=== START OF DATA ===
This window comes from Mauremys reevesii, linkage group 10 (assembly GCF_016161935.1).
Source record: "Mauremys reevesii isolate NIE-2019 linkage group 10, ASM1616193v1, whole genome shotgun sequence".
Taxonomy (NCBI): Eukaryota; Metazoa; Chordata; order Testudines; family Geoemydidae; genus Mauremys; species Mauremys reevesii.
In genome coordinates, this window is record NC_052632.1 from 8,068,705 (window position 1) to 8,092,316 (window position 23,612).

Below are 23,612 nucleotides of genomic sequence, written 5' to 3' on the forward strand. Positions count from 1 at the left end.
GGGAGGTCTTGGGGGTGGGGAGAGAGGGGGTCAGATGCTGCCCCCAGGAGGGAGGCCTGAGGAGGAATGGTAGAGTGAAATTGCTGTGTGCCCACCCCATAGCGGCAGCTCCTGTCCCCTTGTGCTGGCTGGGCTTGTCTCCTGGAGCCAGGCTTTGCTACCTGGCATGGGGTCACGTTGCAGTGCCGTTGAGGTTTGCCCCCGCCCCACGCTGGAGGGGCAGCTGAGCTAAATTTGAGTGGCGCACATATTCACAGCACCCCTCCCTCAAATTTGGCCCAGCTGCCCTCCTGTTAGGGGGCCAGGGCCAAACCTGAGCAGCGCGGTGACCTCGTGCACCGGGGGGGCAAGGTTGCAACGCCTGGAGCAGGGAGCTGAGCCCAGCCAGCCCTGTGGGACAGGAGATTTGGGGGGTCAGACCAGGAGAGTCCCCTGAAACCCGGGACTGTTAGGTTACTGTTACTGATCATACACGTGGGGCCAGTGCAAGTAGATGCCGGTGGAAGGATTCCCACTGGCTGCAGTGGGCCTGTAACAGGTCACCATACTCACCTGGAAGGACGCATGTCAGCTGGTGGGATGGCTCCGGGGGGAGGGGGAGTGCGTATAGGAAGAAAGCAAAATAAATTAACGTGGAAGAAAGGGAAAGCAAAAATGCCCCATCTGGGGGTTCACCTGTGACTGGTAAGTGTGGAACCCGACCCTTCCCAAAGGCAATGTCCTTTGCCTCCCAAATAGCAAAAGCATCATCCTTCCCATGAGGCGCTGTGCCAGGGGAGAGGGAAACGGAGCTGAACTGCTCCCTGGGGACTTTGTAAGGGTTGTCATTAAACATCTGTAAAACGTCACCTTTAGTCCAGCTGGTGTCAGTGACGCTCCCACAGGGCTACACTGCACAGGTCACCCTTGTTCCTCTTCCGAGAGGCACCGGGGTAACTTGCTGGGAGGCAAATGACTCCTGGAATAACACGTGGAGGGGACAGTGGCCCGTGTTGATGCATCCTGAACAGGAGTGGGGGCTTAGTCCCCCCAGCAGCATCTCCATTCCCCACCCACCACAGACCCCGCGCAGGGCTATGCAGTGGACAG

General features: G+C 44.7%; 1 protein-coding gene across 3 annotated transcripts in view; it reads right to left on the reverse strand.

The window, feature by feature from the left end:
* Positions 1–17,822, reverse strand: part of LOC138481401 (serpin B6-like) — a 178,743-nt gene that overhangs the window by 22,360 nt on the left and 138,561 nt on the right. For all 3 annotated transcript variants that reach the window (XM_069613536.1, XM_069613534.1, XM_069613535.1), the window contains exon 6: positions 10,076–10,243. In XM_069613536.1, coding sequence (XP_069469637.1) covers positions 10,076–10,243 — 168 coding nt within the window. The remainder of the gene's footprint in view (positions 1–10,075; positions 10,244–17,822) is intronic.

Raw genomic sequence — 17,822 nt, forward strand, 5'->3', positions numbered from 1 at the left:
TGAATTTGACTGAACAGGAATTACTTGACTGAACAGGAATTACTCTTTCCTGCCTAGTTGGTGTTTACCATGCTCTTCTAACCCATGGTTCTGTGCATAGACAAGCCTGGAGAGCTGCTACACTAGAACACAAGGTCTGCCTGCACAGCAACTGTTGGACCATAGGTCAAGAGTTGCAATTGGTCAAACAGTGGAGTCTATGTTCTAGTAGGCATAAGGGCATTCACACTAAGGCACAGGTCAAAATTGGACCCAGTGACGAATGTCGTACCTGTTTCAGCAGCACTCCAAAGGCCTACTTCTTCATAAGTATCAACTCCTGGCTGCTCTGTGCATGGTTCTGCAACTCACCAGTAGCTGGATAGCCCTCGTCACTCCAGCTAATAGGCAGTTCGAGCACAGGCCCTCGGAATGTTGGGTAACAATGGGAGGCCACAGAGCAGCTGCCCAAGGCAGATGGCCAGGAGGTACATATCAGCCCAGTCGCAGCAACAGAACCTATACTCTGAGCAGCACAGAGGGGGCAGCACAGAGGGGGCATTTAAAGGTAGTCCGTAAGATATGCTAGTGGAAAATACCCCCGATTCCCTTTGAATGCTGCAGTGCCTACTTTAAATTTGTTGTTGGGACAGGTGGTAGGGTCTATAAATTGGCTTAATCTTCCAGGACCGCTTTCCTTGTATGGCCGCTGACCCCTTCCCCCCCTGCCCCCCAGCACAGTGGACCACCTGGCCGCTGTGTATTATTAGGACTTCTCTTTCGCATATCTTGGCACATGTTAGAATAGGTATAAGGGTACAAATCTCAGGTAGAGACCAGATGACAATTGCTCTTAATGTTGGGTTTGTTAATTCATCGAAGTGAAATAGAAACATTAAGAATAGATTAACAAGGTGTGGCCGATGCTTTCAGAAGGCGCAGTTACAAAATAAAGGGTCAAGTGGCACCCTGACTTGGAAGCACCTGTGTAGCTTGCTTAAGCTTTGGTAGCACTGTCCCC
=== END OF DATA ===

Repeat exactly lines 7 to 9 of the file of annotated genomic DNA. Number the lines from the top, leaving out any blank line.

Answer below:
General features: G+C 44.7%; 1 protein-coding gene across 3 annotated transcripts in view; it reads right to left on the reverse strand.

The window, feature by feature from the left end:
* Positions 1–17,822, reverse strand: part of LOC138481401 (serpin B6-like) — a 178,743-nt gene that overhangs the window by 22,360 nt on the left and 138,561 nt on the right. For all 3 annotated transcript variants that reach the window (XM_069613536.1, XM_069613534.1, XM_069613535.1), the window contains exon 6: positions 10,076–10,243. In XM_069613536.1, coding sequence (XP_069469637.1) covers positions 10,076–10,243 — 168 coding nt within the window. The remainder of the gene's footprint in view (positions 1–10,075; positions 10,244–17,822) is intronic.